Because if we don’t, “us versus them” will surely be the death of both.

It is not often that a book about such life-and-death matters is so beautifully written or so enjoyable to read. But that is the case here, because the vision Marcus presents is one of conviviality, of aliveness, of beloved community, of harmony, of joy.

This is a book about “the end” and a book about “us versus them,” but most importantly, this is a book of life.

Thursday, February 9, 2017

A Joint Fast

This is an excerpt from my soon-to-be-published book, Life at the End of Us Versus Them. To reserve a copy, please send an email to

To anyone who would say that Islam diminishes women, Shahina Siddiqi, the director of Islamic Social Services (ISS), is a living counterargument. One of her many responsibilities is to keep abreast of what is being said about Islam and Muslims in media across the continent. Whenever Islam is in the news, she is called upon by media as a spokeswoman, which is pretty much all the time now.

I first got to know Shahina in 2001, during the aftermath of 9/11 and the indiscriminate bombing of Afghan villages. Christians and Muslims in Winnipeg were grieving and angry about having our faiths invoked by perpetrators of terror, and so a delegation of Christians and Muslims (headed by Shahina) hatched a plan for a joint Muslim/Christian fast, beginning with Ramadan and continuing through into Advent.i

We celebrated the end of our joint fast together at Eid, the feast marking the end of the Ramadan fast, on the campus of a Christian college. We prayed together for peace and released a joint statement “on war and violence that are not holy.”. . .

Recently, I bumped into Shahina at an open house luncheon at ISS, and she was curious about my work, whereabouts, and faith. “Are you still involved in the church?” she asked. I was caught off guard for a half second. Was Shahina fishing for an opening to proselytize? When I told her that we were quite involved in a small church in our new area, a big smile spread across her face. “Oh, I am so glad!”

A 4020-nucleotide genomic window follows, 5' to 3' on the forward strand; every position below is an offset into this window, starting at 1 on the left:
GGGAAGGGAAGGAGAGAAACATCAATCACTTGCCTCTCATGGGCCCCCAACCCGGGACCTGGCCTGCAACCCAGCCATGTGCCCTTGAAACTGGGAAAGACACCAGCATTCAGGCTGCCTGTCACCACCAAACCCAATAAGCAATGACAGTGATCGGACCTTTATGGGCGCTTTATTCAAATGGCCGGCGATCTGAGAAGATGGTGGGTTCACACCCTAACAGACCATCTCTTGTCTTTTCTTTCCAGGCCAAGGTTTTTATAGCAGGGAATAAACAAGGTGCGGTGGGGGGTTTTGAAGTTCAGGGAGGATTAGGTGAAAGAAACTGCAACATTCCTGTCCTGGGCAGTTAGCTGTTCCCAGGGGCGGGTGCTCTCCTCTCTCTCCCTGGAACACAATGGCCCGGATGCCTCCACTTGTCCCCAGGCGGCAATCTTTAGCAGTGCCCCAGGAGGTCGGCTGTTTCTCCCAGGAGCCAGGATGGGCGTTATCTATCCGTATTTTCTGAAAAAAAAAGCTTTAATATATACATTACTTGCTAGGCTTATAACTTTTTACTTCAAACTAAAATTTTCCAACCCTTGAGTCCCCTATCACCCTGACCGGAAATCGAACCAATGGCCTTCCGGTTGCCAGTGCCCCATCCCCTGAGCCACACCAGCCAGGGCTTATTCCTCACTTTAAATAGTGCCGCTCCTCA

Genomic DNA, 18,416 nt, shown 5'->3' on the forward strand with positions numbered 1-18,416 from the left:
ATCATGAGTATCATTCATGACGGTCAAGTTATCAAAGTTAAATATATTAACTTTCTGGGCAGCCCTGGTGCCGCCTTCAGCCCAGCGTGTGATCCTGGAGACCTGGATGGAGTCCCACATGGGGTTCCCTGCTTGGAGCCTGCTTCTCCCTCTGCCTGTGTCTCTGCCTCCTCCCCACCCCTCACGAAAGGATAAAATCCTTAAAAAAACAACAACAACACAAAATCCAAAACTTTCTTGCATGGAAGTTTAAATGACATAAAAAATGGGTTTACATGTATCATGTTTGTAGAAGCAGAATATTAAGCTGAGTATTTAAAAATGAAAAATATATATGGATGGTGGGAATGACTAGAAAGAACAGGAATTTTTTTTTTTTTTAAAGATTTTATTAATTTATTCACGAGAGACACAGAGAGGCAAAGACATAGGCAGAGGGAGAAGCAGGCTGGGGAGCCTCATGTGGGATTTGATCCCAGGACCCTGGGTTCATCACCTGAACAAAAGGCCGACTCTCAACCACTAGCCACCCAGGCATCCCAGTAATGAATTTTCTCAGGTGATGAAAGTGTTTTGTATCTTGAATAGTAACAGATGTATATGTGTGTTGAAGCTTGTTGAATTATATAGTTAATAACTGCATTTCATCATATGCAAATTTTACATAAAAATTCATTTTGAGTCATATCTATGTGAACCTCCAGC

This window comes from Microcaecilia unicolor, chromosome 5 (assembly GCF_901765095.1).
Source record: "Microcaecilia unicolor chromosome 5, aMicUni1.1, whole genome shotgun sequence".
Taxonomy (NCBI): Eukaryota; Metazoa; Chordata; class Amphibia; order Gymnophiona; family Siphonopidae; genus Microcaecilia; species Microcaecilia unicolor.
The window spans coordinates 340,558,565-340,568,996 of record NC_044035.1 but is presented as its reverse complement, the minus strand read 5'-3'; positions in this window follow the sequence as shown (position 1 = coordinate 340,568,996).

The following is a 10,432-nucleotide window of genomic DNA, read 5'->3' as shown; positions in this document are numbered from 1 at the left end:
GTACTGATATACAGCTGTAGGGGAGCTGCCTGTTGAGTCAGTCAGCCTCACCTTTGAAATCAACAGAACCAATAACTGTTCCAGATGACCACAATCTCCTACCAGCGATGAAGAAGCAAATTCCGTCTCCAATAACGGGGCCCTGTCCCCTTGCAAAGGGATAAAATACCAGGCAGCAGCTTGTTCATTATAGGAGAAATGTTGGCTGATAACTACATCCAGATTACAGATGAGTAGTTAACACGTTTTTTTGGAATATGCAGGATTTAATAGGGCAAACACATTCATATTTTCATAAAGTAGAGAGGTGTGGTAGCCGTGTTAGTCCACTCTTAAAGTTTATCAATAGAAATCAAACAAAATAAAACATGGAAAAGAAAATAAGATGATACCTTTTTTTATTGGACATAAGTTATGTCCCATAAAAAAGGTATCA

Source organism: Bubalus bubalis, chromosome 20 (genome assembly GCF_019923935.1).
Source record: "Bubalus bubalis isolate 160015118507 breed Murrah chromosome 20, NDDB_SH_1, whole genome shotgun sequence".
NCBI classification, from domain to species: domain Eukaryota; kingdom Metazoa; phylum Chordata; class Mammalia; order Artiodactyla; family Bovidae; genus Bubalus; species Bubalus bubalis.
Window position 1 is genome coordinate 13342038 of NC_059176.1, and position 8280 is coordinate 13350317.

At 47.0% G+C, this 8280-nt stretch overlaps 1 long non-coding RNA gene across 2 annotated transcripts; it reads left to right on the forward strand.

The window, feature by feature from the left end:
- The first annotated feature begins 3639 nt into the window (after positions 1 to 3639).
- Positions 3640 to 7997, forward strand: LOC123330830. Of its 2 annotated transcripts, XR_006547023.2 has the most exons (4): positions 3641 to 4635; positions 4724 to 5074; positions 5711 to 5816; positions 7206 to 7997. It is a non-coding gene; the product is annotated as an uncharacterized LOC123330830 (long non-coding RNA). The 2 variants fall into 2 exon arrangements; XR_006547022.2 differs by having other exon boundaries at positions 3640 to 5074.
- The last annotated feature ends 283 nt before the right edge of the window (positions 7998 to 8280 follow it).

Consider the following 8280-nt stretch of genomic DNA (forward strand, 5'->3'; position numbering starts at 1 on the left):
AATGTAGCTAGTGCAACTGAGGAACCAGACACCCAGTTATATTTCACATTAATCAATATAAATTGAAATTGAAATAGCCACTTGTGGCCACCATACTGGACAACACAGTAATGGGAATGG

Shahina’s profound “yes” to her religion was not a “no” to mine, for her religion has led her to open outwards, beyond either/or dualisms into the expansiveness of a both/and universe.

Monotheism, says James Alison, is a wonderful discovery, but a terrible idea. The idea of the One True God, revealed in the one true message, guaranteed by the one true messenger, easily begets an understanding of faithfulness to this message that seeks to “recreate the uniqueness of God by developing a strong sense of what is other than us—gentiles in the case of Jews, the unbaptised ‘world’ in the case of Christians, and infidels who aren’t members of the Ummah in the case of Muslims.”i Alison goes on to show that in this approach, “we don’t believe in God, but only in conflict.” For Alison, the real gem of monotheism is the exact opposite. Interpreting Isaiah’s account of divine encounter, he says, “the fundamental experience of God is one of being at peace and unafraid since God is so much stronger than everything else.”ii. . .

iIslam’s holy calendar follows a lunar cycle, so there are slightly fewer than 365 days in each liturgical year. I was lucky to participate in the sun-up to sun-down fast of Ramadan during winter in Winnipeg, where the days were about as short as they can be anywhere in the Muslim world.  
iJames Alison, Undergoing God, 19–20.
iiIbid., 26.